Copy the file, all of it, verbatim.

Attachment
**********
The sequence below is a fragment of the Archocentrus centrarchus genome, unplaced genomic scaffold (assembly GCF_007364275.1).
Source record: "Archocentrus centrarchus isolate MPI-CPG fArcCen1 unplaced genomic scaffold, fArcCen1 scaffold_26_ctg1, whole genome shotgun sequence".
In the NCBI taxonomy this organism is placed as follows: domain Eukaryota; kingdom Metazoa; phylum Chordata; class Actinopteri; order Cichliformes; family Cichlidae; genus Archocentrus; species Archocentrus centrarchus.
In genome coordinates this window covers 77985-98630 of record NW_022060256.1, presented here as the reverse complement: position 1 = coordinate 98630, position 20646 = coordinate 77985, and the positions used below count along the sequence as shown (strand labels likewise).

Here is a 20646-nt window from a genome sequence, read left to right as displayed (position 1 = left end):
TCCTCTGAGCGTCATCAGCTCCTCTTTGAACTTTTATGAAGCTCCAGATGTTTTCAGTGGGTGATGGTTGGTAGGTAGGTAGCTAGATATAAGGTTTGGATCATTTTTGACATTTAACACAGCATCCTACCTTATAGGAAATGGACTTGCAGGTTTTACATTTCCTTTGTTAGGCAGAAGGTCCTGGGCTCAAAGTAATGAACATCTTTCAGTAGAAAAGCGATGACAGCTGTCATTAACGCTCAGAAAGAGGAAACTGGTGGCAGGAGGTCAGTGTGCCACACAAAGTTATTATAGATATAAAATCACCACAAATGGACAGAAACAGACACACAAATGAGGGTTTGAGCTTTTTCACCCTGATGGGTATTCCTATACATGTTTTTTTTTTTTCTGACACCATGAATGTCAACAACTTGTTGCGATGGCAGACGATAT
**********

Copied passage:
The sequence below is a fragment of the Archocentrus centrarchus genome, unplaced genomic scaffold (assembly GCF_007364275.1).
Source record: "Archocentrus centrarchus isolate MPI-CPG fArcCen1 unplaced genomic scaffold, fArcCen1 scaffold_26_ctg1, whole genome shotgun sequence".
In the NCBI taxonomy this organism is placed as follows: domain Eukaryota; kingdom Metazoa; phylum Chordata; class Actinopteri; order Cichliformes; family Cichlidae; genus Archocentrus; species Archocentrus centrarchus.
In genome coordinates this window covers 77985-98630 of record NW_022060256.1, presented here as the reverse complement: position 1 = coordinate 98630, position 20646 = coordinate 77985, and the positions used below count along the sequence as shown (strand labels likewise).

Here is a 20646-nt window from a genome sequence, read left to right as displayed (position 1 = left end):
TCCTCTGAGCGTCATCAGCTCCTCTTTGAACTTTTATGAAGCTCCAGATGTTTTCAGTGGGTGATGGTTGGTAGGTAGGTAGCTAGATATAAGGTTTGGATCATTTTTGACATTTAACACAGCATCCTACCTTATAGGAAATGGACTTGCAGGTTTTACATTTCCTTTGTTAGGCAGAAGGTCCTGGGCTCAAAGTAATGAACATCTTTCAGTAGAAAAGCGATGACAGCTGTCATTAACGCTCAGAAAGAGGAAACTGGTGGCAGGAGGTCAGTGTGCCACACAAAGTTATTATAGATATAAAATCACCACAAATGGACAGAAACAGACACACAAATGAGGGTTTGAGCTTTTTCACCCTGATGGGTATTCCTATACATGTTTTTTTTTTTTCTGACACCATGAATGTCAACAACTTGTTGCGATGGCAGACGATAT